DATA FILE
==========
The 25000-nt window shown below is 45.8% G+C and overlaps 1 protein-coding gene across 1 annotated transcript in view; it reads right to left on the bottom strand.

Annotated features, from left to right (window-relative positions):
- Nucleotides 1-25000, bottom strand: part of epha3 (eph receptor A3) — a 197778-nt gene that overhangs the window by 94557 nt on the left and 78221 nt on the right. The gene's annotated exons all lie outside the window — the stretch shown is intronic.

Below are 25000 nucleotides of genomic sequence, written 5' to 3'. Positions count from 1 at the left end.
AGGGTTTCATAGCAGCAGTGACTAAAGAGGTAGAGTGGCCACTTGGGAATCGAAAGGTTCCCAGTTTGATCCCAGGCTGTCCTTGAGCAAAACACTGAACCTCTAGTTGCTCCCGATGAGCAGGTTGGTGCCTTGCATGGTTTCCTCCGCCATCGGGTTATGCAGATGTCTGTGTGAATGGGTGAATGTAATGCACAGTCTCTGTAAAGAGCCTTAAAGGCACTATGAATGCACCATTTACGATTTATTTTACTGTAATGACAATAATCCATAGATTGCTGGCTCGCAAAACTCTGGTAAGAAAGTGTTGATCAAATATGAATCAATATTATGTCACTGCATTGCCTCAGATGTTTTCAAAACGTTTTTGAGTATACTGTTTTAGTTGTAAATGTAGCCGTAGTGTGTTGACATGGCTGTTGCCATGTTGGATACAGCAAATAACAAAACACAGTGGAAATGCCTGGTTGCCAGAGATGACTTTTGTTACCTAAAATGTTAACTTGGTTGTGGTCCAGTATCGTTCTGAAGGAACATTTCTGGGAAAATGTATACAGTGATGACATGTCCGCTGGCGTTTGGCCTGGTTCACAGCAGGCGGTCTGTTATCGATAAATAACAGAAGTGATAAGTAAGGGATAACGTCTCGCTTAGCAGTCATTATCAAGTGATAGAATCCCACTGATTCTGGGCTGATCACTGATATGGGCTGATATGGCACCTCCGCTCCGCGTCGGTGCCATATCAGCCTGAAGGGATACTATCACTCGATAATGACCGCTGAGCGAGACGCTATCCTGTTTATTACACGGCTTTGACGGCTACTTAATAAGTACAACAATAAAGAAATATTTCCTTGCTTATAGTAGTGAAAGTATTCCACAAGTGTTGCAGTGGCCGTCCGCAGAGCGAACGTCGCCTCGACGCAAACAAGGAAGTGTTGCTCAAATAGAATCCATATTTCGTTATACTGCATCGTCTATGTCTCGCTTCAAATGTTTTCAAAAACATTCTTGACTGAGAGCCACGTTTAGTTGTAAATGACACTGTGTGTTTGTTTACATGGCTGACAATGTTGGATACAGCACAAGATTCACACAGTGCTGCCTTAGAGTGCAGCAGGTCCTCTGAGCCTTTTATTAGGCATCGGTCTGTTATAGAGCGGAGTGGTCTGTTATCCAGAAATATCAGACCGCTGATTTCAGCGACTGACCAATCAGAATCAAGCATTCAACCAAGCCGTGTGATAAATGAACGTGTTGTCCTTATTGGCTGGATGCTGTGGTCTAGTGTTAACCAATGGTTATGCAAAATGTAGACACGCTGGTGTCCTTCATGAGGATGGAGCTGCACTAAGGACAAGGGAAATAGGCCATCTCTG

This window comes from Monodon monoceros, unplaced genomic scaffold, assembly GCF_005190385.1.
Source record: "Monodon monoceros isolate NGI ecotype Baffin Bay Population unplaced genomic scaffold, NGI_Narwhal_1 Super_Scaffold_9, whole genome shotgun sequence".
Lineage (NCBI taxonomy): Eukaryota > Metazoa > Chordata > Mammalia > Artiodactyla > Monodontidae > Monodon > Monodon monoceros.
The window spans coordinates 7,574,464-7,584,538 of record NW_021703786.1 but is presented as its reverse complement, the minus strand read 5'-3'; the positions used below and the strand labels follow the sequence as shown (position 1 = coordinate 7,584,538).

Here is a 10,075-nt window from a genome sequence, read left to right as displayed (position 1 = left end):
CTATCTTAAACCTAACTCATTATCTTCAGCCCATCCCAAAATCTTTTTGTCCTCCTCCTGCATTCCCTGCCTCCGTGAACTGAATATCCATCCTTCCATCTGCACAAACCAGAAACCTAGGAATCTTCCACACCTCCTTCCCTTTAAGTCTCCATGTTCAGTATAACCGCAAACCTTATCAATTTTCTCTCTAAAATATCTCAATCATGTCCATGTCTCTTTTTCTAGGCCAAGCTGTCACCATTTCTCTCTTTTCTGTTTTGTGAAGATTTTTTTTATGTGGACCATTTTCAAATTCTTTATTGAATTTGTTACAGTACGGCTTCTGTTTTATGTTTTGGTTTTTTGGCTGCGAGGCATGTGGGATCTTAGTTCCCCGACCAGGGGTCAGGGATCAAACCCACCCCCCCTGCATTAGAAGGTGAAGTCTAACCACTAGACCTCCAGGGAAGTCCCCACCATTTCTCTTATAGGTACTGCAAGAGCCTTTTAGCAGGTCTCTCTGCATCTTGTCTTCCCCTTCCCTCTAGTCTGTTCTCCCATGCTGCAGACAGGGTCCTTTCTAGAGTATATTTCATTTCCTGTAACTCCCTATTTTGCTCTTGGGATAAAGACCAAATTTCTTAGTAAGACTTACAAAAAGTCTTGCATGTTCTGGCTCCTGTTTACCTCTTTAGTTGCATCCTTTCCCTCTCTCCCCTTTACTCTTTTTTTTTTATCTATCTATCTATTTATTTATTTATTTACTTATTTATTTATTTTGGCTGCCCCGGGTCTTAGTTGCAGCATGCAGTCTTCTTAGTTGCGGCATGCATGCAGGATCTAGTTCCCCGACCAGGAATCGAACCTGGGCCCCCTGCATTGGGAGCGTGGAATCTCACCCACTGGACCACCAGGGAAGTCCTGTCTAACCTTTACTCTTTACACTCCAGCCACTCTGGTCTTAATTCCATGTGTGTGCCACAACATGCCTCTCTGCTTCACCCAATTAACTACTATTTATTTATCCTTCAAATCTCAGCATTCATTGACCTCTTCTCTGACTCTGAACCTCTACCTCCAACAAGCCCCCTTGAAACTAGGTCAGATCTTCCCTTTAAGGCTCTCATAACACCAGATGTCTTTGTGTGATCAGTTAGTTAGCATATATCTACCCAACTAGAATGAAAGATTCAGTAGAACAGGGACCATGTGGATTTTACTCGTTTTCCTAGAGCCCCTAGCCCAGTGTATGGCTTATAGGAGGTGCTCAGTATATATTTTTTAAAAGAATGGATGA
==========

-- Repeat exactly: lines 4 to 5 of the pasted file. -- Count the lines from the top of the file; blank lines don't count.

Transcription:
Below are 25000 nucleotides of genomic sequence, written 5' to 3'. Positions count from 1 at the left end.
AGGGTTTCATAGCAGCAGTGACTAAAGAGGTAGAGTGGCCACTTGGGAATCGAAAGGTTCCCAGTTTGATCCCAGGCTGTCCTTGAGCAAAACACTGAACCTCTAGTTGCTCCCGATGAGCAGGTTGGTGCCTTGCATGGTTTCCTCCGCCATCGGGTTATGCAGATGTCTGTGTGAATGGGTGAATGTAATGCACAGTCTCTGTAAAGAGCCTTAAAGGCACTATGAATGCACCATTTACGATTTATTTTACTGTAATGACAATAATCCATAGATTGCTGGCTCGCAAAACTCTGGTAAGAAAGTGTTGATCAAATATGAATCAATATTATGTCACTGCATTGCCTCAGATGTTTTCAAAACGTTTTTGAGTATACTGTTTTAGTTGTAAATGTAGCCGTAGTGTGTTGACATGGCTGTTGCCATGTTGGATACAGCAAATAACAAAACACAGTGGAAATGCCTGGTTGCCAGAGATGACTTTTGTTACCTAAAATGTTAACTTGGTTGTGGTCCAGTATCGTTCTGAAGGAACATTTCTGGGAAAATGTATACAGTGATGACATGTCCGCTGGCGTTTGGCCTGGTTCACAGCAGGCGGTCTGTTATCGATAAATAACAGAAGTGATAAGTAAGGGATAACGTCTCGCTTAGCAGTCATTATCAAGTGATAGAATCCCACTGATTCTGGGCTGATCACTGATATGGGCTGATATGGCACCTCCGCTCCGCGTCGGTGCCATATCAGCCTGAAGGGATACTATCACTCGATAATGACCGCTGAGCGAGACGCTATCCTGTTTATTACACGGCTTTGACGGCTACTTAATAAGTACAACAATAAAGAAATATTTCCTTGCTTATAGTAGTGAAAGTATTCCACAAGTGTTGCAGTGGCCGTCCGCAGAGCGAACGTCGCCTCGACGCAAACAAGGAAGTGTTGCTCAAATAGAATCCATATTTCGTTATACTGCATCGTCTATGTCTCGCTTCAAATGTTTTCAAAAACATTCTTGACTGAGAGCCACGTTTAGTTGTAAATGACACTGTGTGTTTGTTTACATGGCTGACAATGTTGGATACAGCACAAGATTCACACAGTGCTGCCTTAGAGTGCAGCAGGTCCTCTGAGCCTTTTATTAGGCATCGGTCTGTTATAGAGCGGAGTGGTCTGTTATCCAGAAATATCAGACCGCTGATTTCAGCGACTGACCAATCAGAATCAAGCATTCAACCAAGCCGTGTGATAAATGAACGTGTTGTCCTTATTGGCTGGATGCTGTGGTCTAGTGTTAACCAATGGTTATGCAAAATGTAGACACGCTGGTGTCCTTCATGAGGATGGAGCTGCACTAAGGACAAGGGAAATAGGCCATCTCTG